Possible Homo sapiens fossils from 300,000 years ago discovered

Jebel Irhoud skull's tomographic reconstruction (Image  Philipp Gunz, MPI EVA Leipzig)
Jebel Irhoud skull’s tomographic reconstruction (Image Philipp Gunz, MPI EVA Leipzig)

Two articles published in the journal “Nature” describe different aspects of a study on various fossil bones including a skull and a jaw uncovered at a site in Jebel Irhoud, Morocco. Several researchers led by the Max Planck Institute for Evolutionary Anthropology in Leipzig, Germany, studied the bones but also the remains of animals found with them to conclude that those were Homo sapiens of about 300,000 years ago, more than 100,000 years older than the most ancient Homo sapiens fossils so far known.

The site of Jebel Irhoud has been known since 1961, when the first fossil skull of an hominid was found. There were various discussions about the bones attribution because some researchers thought it belonged to a Neanderthal while others thought it belonged to a Homo sapiens. Over the years several bones have been discovered and the paleoanthropologist Jean-Jacques Hublin also started being interested in participating in new excavations.

At the end of the last decade, the team of Jean-Jacques Hublin, who joined the Max Planck Institute in the meantime, found more than 20 bones of at least 5 hominids that included a skull fragments and a nearly complete jaw with various stone tools. A team of archaeologists led by Daniel Richter and Shannon McPherron, also of the Max Planck Institute, dated the site and human remains between 280,000 and 350,000 years with an average age of 314,000 years using a thermoluminescence technique.

A tooth attributed to a Homo sapiens found years ago at the Jebel Irhoud’s site was dated with a radiometric technique between 254,000 and 318,000 years with a probability peak at 286,000 years. This contradicts a previous dating that gave it “only” 160,000 years while it matches the age of certain species of zebra, leopard and antelope whose remains were found in the same layer of sediment.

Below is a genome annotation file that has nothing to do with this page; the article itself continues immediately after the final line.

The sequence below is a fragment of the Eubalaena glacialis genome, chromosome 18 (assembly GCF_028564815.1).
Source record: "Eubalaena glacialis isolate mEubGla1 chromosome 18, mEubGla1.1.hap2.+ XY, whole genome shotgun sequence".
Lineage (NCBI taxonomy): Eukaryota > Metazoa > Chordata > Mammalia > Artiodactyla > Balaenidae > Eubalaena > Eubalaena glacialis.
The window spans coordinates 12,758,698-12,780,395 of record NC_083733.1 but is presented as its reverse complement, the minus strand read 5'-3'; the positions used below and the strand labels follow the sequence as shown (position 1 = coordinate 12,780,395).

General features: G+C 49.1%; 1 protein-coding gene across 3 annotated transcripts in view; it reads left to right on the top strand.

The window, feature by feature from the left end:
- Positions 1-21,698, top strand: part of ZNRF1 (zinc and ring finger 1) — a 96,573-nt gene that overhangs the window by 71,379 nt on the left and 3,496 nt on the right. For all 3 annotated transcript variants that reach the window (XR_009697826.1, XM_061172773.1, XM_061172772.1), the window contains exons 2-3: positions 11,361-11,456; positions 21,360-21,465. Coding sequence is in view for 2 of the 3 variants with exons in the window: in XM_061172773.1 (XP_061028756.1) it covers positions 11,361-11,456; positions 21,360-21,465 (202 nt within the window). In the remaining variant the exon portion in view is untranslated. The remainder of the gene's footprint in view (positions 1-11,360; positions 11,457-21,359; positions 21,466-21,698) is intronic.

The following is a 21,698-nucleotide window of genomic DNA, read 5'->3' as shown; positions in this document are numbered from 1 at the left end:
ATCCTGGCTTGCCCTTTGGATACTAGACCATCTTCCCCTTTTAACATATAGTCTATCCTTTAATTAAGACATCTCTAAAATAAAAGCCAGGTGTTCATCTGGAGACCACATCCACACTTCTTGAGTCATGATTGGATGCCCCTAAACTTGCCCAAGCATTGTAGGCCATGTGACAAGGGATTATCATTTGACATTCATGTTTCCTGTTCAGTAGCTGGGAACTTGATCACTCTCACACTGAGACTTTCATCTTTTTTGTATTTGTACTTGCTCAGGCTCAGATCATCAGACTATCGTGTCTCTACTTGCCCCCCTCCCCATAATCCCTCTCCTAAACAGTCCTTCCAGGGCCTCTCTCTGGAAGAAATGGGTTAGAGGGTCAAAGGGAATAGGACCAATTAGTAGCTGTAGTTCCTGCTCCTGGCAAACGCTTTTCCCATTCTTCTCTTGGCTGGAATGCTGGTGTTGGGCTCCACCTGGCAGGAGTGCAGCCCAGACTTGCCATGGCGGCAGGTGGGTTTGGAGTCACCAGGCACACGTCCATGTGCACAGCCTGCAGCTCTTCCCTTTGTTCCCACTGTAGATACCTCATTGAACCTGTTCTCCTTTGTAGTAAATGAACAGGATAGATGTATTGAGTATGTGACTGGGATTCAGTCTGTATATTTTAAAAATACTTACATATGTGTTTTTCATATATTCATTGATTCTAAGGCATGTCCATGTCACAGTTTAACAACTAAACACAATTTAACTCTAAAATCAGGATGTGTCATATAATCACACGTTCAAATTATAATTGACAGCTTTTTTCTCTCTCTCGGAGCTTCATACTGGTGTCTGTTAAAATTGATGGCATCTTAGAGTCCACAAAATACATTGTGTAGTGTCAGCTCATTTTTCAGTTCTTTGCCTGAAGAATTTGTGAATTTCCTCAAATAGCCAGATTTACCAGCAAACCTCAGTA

If the new datings are correct it means that Homo sapiens existed around 300,000 years ago, while so far the oldest remains of modern humans were found in Ethiopia and dated about 195,000 years. However, doubts concern the attribution of the new skull because the traits are similar to previous species, in particular the elongated skull. The fact that the fossils don’t include a full face makes this kind of assessment difficult.

Jean-Jacques Hublin stated that he tried to get DNA from the bones of Jebel Irhoud but was unsuccessful. At Max Planck Institute, they’re very experienced in this type of operation so if they didn’t do it it means that we have to wait for new advances in genetic techniques to hope for new attempts.

In the absence of DNA, the discussions about the classification of the individuals that lived in Jebel Irhoud will continue on the basis of their anatomical characteristics. There will certainly be many discussions regarding the definition of modern human being. New examinations of all the oldest fossils attributed to Homo sapiens could lead to definitions different from the current one.

Studies will also be important in trying to better understand the various hominid migrations in Africa as there are currently many fossils of various species of the genus Homo scattered throughout the continent. Every new discovery brings new information about the possible relationships among the various hominids, a complex but very intriguing story.

Excavators working at Jebel Irhoud (Photo Shannon McPherron, MPI EVA Leipzig)
Excavators working at Jebel Irhoud (Photo Shannon McPherron, MPI EVA Leipzig)

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